self aware
August 13, 2016

Could you become more self-aware as a leader from coaching?

By Paul Laughlin

It’s been a busy week of client work (which is great!), but that has meant less time for this blog. So, to make up the second blog post this week, here are some resources on coaching or mentoring that I’ve found interesting. To help you stay more self aware.

These caught my eye because they focus on topics which I find coaching clients often raise.

Despite the range of technical issues to discuss when focussing on Customer Insight leadership. It is striking how often our conversations come back to the same challenges faced by all leaders. Here are a few of them.

Self-aware about your Work/Life Balance

In this helpful piece from Michael Hyatt, he shares some lessons on work/life balance inspired by taking his mentoring group on a rope walking course:

What No One Ever Told You About Work-Life Balance

When it comes to work and life, most of us know what it feels like to be out of balance. But do we know what it feels like to be in balance? It’s not a trick question-even if it seems so at first. A few years ago, I took my mentoring group on a ropes course.

Hope you found at least one of those ideas useful. It’s surprising how many of us go on hoping our lives will come into more balance, without being intentional about changing our priorities & plans.

Your body matters as much as your mind

Too many leaders spend too much of their working lives sitting at desks. Sedentary lifestyles combined with the temptations of business travelling & networking (eating & drinking too much), can leave any customer insight leader sluggish & limited.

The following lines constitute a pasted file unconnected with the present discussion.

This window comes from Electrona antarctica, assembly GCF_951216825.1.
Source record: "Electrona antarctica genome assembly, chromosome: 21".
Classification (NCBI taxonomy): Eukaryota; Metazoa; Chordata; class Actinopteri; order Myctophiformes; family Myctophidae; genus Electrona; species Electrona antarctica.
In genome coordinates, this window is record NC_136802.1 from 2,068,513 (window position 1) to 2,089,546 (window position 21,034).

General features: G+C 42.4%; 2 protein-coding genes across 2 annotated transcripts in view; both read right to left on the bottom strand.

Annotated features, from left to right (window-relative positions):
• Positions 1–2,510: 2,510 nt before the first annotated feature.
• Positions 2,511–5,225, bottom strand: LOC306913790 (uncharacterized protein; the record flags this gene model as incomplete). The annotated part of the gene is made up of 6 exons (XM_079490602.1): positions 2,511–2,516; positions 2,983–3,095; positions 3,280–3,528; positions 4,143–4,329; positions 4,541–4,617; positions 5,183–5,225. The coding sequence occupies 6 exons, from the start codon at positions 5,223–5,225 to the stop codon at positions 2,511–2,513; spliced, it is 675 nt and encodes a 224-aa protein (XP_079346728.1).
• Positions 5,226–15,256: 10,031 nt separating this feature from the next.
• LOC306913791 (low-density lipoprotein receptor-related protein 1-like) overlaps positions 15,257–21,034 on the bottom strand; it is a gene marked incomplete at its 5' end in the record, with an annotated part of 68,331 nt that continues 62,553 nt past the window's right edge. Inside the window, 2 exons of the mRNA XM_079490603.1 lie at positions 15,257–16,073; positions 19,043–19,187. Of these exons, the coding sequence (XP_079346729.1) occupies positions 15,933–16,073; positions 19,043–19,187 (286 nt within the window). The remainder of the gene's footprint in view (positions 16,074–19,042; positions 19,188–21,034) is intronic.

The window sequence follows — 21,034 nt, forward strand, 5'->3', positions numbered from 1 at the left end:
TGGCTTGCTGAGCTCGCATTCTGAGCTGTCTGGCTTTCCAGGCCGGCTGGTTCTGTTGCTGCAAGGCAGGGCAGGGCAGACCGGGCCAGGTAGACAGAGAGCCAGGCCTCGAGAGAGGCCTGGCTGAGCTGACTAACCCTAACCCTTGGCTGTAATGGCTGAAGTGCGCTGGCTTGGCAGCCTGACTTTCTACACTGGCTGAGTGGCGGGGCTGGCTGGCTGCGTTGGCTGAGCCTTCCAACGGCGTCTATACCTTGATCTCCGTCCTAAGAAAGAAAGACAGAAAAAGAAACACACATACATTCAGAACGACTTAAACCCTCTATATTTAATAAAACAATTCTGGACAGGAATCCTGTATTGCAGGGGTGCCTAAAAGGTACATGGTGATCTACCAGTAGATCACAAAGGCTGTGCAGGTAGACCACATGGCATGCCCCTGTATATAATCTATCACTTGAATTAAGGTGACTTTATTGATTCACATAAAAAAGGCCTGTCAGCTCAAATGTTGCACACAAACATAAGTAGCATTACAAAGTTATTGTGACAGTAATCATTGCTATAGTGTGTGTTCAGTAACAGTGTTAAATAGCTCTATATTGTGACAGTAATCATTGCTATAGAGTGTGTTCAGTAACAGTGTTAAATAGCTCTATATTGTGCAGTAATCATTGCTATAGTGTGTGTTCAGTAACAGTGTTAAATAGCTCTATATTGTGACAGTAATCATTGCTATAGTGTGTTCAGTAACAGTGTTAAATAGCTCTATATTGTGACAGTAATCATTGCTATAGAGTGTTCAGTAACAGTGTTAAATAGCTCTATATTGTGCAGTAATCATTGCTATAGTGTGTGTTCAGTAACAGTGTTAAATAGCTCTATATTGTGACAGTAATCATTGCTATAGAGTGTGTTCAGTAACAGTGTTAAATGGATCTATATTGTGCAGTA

I’ve seen this severely limit the impact of very bright people. So, I was glad to see this more academic piece by Prof. Guy Claxton, on why we need to get over body/mind dualism & see intelligence more holistically:

Intelligence in the flesh

“When we look meticulously, with fresh eyes, at the working worlds of the glassblower, the mechanic or even the humble restaurant server, we can often observe exquisite combinations of physical, emotional, social and intellectual acumen, orchestrated in real time and often under considerable pressure.” Mind/body dualism is bad for you.

I hope you can see some implications for your leadership. Not just in terms of physical exercise & diet, but also being more mindful of what you physically do. Is there more value in walking around your team or physically experiencing what your customers go through?

Self-aware to listen to your Inner Leader

Much of the benefit I’ve seen clients experience, during coaching or mentoring sessions, is increasing self awareness.

When this gets emotional, people are normally reconnecting with their inner value or voice. Something they may have spent much of their working life ignoring.

In this reflective piece from Felicity Hodkinson & Kanchan Prinsloo, they explore what it means to both reconnect with your values and act on what that tells you. Putting insights or convictions into action is key to learning (for customer insight too):

Their point on the need for continued reflective practice is very relevant too. Many leaders have told me that the chief benefits they’ve experienced from coaching are time to reflect & being held accountable.

What will you do to increase your self awareness?

So, now you’ve read this far, what are you going to do? The above resources should have been sufficient to challenge you or inspire you with how you might lead better.

Rather than just moving on, take a few moments now to answer this question:

Given what you’ve learnt in this post – what could you do differently within the next 2 weeks?